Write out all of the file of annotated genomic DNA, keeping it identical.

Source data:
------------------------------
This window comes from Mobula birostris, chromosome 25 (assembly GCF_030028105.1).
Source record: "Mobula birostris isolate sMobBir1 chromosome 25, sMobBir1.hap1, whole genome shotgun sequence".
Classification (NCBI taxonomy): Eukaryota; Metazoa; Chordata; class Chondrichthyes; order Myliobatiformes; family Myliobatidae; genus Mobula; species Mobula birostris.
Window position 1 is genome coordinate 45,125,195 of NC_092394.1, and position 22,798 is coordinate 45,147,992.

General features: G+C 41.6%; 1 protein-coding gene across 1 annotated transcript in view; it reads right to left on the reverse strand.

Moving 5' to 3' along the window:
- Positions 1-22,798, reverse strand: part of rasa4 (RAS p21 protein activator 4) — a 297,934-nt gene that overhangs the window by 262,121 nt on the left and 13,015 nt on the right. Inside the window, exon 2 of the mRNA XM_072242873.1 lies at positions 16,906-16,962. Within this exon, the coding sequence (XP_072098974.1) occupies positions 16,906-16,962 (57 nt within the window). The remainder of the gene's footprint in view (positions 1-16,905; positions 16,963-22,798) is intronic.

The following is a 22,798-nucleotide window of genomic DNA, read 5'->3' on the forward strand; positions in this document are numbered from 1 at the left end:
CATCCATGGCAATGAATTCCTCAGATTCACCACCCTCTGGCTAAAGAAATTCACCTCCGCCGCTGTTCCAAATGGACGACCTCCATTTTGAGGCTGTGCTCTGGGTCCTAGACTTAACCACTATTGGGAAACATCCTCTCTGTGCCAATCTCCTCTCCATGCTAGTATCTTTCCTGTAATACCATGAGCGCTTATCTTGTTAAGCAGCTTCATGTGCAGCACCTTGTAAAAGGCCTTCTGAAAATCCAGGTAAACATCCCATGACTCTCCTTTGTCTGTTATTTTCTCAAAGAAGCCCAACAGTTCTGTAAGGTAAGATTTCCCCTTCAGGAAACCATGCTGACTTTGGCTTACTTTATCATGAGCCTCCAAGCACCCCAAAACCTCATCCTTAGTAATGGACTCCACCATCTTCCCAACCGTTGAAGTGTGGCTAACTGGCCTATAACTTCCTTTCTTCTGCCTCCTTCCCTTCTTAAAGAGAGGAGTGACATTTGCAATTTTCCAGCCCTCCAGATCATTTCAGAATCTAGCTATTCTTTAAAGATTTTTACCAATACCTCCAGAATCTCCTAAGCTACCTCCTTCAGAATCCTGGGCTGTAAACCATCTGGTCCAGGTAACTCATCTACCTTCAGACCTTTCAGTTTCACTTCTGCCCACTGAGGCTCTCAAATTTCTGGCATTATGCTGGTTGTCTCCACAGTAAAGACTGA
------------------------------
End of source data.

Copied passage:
This window comes from Mobula birostris, chromosome 25 (assembly GCF_030028105.1).
Source record: "Mobula birostris isolate sMobBir1 chromosome 25, sMobBir1.hap1, whole genome shotgun sequence".
Classification (NCBI taxonomy): Eukaryota; Metazoa; Chordata; class Chondrichthyes; order Myliobatiformes; family Myliobatidae; genus Mobula; species Mobula birostris.
Window position 1 is genome coordinate 45,125,195 of NC_092394.1, and position 22,798 is coordinate 45,147,992.

General features: G+C 41.6%; 1 protein-coding gene across 1 annotated transcript in view; it reads right to left on the reverse strand.

Moving 5' to 3' along the window:
- Positions 1-22,798, reverse strand: part of rasa4 (RAS p21 protein activator 4) — a 297,934-nt gene that overhangs the window by 262,121 nt on the left and 13,015 nt on the right. Inside the window, exon 2 of the mRNA XM_072242873.1 lies at positions 16,906-16,962. Within this exon, the coding sequence (XP_072098974.1) occupies positions 16,906-16,962 (57 nt within the window). The remainder of the gene's footprint in view (positions 1-16,905; positions 16,963-22,798) is intronic.

The following is a 22,798-nucleotide window of genomic DNA, read 5'->3' on the forward strand; positions in this document are numbered from 1 at the left end:
CATCCATGGCAATGAATTCCTCAGATTCACCACCCTCTGGCTAAAGAAATTCACCTCCGCCGCTGTTCCAAATGGACGACCTCCATTTTGAGGCTGTGCTCTGGGTCCTAGACTTAACCACTATTGGGAAACATCCTCTCTGTGCCAATCTCCTCTCCATGCTAGTATCTTTCCTGTAATACCATGAGCGCTTATCTTGTTAAGCAGCTTCATGTGCAGCACCTTGTAAAAGGCCTTCTGAAAATCCAGGTAAACATCCCATGACTCTCCTTTGTCTGTTATTTTCTCAAAGAAGCCCAACAGTTCTGTAAGGTAAGATTTCCCCTTCAGGAAACCATGCTGACTTTGGCTTACTTTATCATGAGCCTCCAAGCACCCCAAAACCTCATCCTTAGTAATGGACTCCACCATCTTCCCAACCGTTGAAGTGTGGCTAACTGGCCTATAACTTCCTTTCTTCTGCCTCCTTCCCTTCTTAAAGAGAGGAGTGACATTTGCAATTTTCCAGCCCTCCAGATCATTTCAGAATCTAGCTATTCTTTAAAGATTTTTACCAATACCTCCAGAATCTCCTAAGCTACCTCCTTCAGAATCCTGGGCTGTAAACCATCTGGTCCAGGTAACTCATCTACCTTCAGACCTTTCAGTTTCACTTCTGCCCACTGAGGCTCTCAAATTTCTGGCATTATGCTGGTTGTCTCCACAGTAAAGACTGA